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Pitbulls have long been stereotyped and associated with aggression toward humans and other animals.
The controversy surrounding them gained momentum in the 1980s, and until today many people still believe that these dogs are born dangerous.
So, are Pitbulls aggressive by nature? Is there any truth surrounding the long-held myth about these muscular dogs?
We’re here to debunk the falsehoods and provide you with the experts’ take on the myths that have surrounded Pitbulls for years.
Beneath the layers of these erroneous beliefs, we welcome you to discover the nature of aggression in dogs and find out how you can raise a non-aggressive Pitbull.
Understanding Aggression in Dogs
Aggression in dogs can be defined as the threat or behavior that shows hostility, dominance, and destruction towards humans and other pets.
Dog aggression toward humans can be expressed through body language such as a hard stare, lunging, or scary sounds like persistent barking, growling, snarling, or physical attacks such as biting and scratching.
You should not confuse dog aggression with some of their common assertive behavior like moderate barking and mild growling.
Aggression in dogs can be triggered by fear and pain. Dogs could become overly aggressive and hostile when you try to punish or challenge them.
Different types of Dogs aggression
- Territorial aggression
- Maternal aggression
- Pain-related aggression
- Fear-related aggression
- Frustration aggression
- Social aggression
History of Pitbulls
Pitbulls were bred by crossing a white Old English bulldog (now extinct) with a terrier in the United Kingdom.
This was done with the intention of producing a muscular dog with the agility and gameness of a terrier and the fighting spirit of a bulldog.
Pitbulls were initially used in bull-baiting, where animals were pitted against each other in an arena surrounded by spectators.
Dogs used in this bloody sport would attack the tethered bulls and bears by the neck or head and bite them until they collapsed to death.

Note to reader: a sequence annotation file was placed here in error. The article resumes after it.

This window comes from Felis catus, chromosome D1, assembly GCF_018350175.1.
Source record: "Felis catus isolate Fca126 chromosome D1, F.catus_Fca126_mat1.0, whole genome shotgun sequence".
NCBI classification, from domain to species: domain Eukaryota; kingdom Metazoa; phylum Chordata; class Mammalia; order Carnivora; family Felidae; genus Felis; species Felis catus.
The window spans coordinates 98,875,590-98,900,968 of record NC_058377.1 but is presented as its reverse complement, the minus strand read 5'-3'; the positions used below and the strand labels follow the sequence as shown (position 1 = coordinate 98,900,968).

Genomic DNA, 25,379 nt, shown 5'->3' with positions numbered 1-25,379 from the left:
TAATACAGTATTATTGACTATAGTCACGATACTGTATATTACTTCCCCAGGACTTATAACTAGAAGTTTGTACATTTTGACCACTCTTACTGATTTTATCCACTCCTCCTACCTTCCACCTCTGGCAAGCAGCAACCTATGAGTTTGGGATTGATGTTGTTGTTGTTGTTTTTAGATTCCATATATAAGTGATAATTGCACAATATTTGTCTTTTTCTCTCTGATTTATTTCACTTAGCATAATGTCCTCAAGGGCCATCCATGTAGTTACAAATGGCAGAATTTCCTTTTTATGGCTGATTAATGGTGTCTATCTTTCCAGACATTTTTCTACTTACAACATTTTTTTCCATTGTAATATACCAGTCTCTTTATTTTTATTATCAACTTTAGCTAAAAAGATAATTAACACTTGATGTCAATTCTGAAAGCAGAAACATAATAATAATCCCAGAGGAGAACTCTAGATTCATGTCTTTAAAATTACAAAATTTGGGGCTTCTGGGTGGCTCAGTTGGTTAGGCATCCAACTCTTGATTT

Luckily, this cruel sport was outlawed in 1835 during the rising awareness of the campaign against animal cruelty.
Crossing bulldogs and terriers gave rise to strong dogs with an innate drive to chase after prey, but they also had other lovely characteristics.
Even those Pitbulls that were originally bred to fight other animals were still friendly to their handlers.
These muscular dogs are family-oriented and they can build an unwavering loyalty to their owners.
This explains why most dog owners in Ireland refer to Pitties as ‘Old family dogs’ or ‘Nanny dogs’.
Pitbulls are also gentle with children, and they have a mild protective nature that makes them obedient in following commands from their owners.
They are also very eager to please their human caregivers. These dogs would go the extra mile to complete a task assigned by their handlers, and they loved to be praised.
Their love for attention means that you can socially train these gentle giants to freely interact with their environment, including other pets.
Physical And Behavioral Traits of Pitbulls
Pitbull dogs are categorized as medium-sized breeds, with their adult males weighing between 35-70 pounds and females tipping the scale to 30-60 pounds.
A male adult Pitbull will have an average height between 18-21 inches, while a female will stand between 17-20 inches tall.
Pitbulls have short and smooth coats crowning their muscular bodies with blocky heads. These dogs have high energy levels which makes them ideal for use as working dogs.
The most common Pitbull colors are White, black, brown, and their combinations.
Even though Pitbulls are not typically good guard dogs, you can leverage their physical attributes and train them to become watchdogs.
In terms of behavior, Pitbulls are known to be extremely friendly with people, and fun-loving. They love jumping on their owners and cuddling for long hours.
A well-socialized Pitbull cannot resist the urge to jump on a guest seated on the couch, posturing for cuddling and petting.
Are Pitbulls Aggressive by Nature?
Pitbulls are NOT aggressive by nature! In fact, they are one of the most people-oriented dog breeds you can keep at home.
A study by Dr. Pamela Reid has shown that Pitbulls are not inherently aggressive towards humans, although some of them can be less tolerant of other dogs.
Even though these muscular dogs were initially bred for dogfighting and other cruel sports, they also find lots of pleasure in interacting with humans.
They are impressively intelligent, obedient to instruction, and sometimes clingy to their owners. Pitties have long been used as working dogs to assist their owners in herding, hunting, and guarding farms.
They are very eager to please, and they can be trained and socialized to interact with humans gently without being reactive.
Why Do Pitbulls Have a Bad Reputation?
One of the reasons for this debate is the bad reputation and misconceptions surrounding Pitbulls, especially their perceived hostility towards humans.